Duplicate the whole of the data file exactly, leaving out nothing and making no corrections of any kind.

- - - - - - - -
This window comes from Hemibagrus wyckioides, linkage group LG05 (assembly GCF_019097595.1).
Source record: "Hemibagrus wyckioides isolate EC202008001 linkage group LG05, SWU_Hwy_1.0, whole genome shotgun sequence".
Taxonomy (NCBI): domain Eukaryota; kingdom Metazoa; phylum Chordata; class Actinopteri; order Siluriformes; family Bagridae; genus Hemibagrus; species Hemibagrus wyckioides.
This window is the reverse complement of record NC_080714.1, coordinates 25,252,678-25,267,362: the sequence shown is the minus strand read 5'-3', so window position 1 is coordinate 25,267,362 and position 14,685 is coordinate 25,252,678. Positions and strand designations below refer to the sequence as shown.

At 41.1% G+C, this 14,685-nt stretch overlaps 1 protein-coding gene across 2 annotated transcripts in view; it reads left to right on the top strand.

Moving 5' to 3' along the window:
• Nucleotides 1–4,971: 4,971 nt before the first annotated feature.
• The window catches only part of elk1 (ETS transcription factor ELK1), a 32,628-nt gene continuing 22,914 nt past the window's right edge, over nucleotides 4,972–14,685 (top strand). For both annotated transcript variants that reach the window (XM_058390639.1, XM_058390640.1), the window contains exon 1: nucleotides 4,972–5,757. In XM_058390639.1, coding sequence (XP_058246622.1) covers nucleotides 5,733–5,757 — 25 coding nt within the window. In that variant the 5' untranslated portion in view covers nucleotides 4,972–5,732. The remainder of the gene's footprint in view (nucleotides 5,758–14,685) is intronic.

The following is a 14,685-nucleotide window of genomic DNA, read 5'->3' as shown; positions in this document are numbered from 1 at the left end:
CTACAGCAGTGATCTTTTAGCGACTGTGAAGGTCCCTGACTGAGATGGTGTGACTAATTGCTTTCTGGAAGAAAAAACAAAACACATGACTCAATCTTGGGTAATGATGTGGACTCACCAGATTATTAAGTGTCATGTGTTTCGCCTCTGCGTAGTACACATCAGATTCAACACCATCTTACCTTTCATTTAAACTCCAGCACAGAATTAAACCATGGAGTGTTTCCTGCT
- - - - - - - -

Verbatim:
This window comes from Hemibagrus wyckioides, linkage group LG05 (assembly GCF_019097595.1).
Source record: "Hemibagrus wyckioides isolate EC202008001 linkage group LG05, SWU_Hwy_1.0, whole genome shotgun sequence".
Taxonomy (NCBI): domain Eukaryota; kingdom Metazoa; phylum Chordata; class Actinopteri; order Siluriformes; family Bagridae; genus Hemibagrus; species Hemibagrus wyckioides.
This window is the reverse complement of record NC_080714.1, coordinates 25,252,678-25,267,362: the sequence shown is the minus strand read 5'-3', so window position 1 is coordinate 25,267,362 and position 14,685 is coordinate 25,252,678. Positions and strand designations below refer to the sequence as shown.

At 41.1% G+C, this 14,685-nt stretch overlaps 1 protein-coding gene across 2 annotated transcripts in view; it reads left to right on the top strand.

Moving 5' to 3' along the window:
• Nucleotides 1–4,971: 4,971 nt before the first annotated feature.
• The window catches only part of elk1 (ETS transcription factor ELK1), a 32,628-nt gene continuing 22,914 nt past the window's right edge, over nucleotides 4,972–14,685 (top strand). For both annotated transcript variants that reach the window (XM_058390639.1, XM_058390640.1), the window contains exon 1: nucleotides 4,972–5,757. In XM_058390639.1, coding sequence (XP_058246622.1) covers nucleotides 5,733–5,757 — 25 coding nt within the window. In that variant the 5' untranslated portion in view covers nucleotides 4,972–5,732. The remainder of the gene's footprint in view (nucleotides 5,758–14,685) is intronic.

The following is a 14,685-nucleotide window of genomic DNA, read 5'->3' as shown; positions in this document are numbered from 1 at the left end:
CTACAGCAGTGATCTTTTAGCGACTGTGAAGGTCCCTGACTGAGATGGTGTGACTAATTGCTTTCTGGAAGAAAAAACAAAACACATGACTCAATCTTGGGTAATGATGTGGACTCACCAGATTATTAAGTGTCATGTGTTTCGCCTCTGCGTAGTACACATCAGATTCAACACCATCTTACCTTTCATTTAAACTCCAGCACAGAATTAAACCATGGAGTGTTTCCTGCT